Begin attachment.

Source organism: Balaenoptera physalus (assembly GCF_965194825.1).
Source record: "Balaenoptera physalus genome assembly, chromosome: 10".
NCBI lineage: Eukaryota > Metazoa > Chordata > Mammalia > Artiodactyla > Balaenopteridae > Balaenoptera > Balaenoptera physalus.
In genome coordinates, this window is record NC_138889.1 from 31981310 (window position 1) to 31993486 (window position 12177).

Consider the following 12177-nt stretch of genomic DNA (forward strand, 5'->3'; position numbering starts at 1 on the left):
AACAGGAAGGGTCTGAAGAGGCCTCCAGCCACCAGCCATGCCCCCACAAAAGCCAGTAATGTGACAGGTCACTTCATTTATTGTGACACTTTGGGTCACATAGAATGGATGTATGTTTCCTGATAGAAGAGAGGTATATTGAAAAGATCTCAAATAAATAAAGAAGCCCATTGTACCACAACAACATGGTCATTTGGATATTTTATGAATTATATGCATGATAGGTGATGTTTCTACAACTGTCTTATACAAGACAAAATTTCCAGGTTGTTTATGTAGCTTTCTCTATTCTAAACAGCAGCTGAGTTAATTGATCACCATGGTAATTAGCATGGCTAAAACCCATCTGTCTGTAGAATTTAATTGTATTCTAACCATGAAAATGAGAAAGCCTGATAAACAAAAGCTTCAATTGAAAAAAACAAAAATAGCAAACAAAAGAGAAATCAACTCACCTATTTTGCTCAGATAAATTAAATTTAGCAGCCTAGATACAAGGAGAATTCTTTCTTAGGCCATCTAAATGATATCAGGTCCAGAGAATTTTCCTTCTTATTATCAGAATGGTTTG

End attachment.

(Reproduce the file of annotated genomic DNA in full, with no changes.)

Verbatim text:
Source organism: Balaenoptera physalus (assembly GCF_965194825.1).
Source record: "Balaenoptera physalus genome assembly, chromosome: 10".
NCBI lineage: Eukaryota > Metazoa > Chordata > Mammalia > Artiodactyla > Balaenopteridae > Balaenoptera > Balaenoptera physalus.
In genome coordinates, this window is record NC_138889.1 from 31981310 (window position 1) to 31993486 (window position 12177).

Consider the following 12177-nt stretch of genomic DNA (forward strand, 5'->3'; position numbering starts at 1 on the left):
AACAGGAAGGGTCTGAAGAGGCCTCCAGCCACCAGCCATGCCCCCACAAAAGCCAGTAATGTGACAGGTCACTTCATTTATTGTGACACTTTGGGTCACATAGAATGGATGTATGTTTCCTGATAGAAGAGAGGTATATTGAAAAGATCTCAAATAAATAAAGAAGCCCATTGTACCACAACAACATGGTCATTTGGATATTTTATGAATTATATGCATGATAGGTGATGTTTCTACAACTGTCTTATACAAGACAAAATTTCCAGGTTGTTTATGTAGCTTTCTCTATTCTAAACAGCAGCTGAGTTAATTGATCACCATGGTAATTAGCATGGCTAAAACCCATCTGTCTGTAGAATTTAATTGTATTCTAACCATGAAAATGAGAAAGCCTGATAAACAAAAGCTTCAATTGAAAAAAACAAAAATAGCAAACAAAAGAGAAATCAACTCACCTATTTTGCTCAGATAAATTAAATTTAGCAGCCTAGATACAAGGAGAATTCTTTCTTAGGCCATCTAAATGATATCAGGTCCAGAGAATTTTCCTTCTTATTATCAGAATGGTTTG